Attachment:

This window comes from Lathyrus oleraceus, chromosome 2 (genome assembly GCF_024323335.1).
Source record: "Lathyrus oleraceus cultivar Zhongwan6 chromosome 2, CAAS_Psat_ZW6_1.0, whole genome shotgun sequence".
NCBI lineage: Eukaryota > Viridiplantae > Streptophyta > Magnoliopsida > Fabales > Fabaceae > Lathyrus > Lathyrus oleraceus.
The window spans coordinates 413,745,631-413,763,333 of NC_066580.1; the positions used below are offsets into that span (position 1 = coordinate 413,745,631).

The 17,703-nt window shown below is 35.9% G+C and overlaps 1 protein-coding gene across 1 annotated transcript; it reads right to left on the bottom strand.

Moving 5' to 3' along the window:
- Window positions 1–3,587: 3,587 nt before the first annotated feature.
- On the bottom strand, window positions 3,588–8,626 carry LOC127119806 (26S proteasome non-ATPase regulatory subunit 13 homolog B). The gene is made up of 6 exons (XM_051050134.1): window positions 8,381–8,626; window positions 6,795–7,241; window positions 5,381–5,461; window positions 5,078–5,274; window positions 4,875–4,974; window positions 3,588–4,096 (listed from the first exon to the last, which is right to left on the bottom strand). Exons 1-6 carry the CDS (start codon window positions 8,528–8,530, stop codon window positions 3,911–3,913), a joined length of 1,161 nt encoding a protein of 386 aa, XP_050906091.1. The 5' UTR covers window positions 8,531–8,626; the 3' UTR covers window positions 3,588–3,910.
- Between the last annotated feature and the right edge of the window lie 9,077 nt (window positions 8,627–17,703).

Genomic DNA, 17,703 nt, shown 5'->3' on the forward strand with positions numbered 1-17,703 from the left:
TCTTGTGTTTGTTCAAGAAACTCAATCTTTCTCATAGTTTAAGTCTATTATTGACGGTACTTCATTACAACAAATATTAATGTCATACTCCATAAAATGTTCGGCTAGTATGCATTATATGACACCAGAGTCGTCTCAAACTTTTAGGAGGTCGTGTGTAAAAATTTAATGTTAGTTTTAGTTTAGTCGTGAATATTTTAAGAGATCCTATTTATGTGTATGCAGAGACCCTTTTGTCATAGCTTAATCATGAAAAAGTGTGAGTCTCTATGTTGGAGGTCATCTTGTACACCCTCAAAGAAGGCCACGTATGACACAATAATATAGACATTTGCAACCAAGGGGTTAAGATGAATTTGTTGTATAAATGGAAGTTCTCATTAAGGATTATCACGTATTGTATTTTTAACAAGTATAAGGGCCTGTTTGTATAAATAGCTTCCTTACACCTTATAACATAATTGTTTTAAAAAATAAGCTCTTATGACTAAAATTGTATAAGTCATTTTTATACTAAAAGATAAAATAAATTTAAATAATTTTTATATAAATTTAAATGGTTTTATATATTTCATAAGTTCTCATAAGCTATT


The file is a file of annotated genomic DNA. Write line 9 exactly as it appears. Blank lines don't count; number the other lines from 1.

- Between the last annotated feature and the right edge of the window lie 9,077 nt (window positions 8,627–17,703).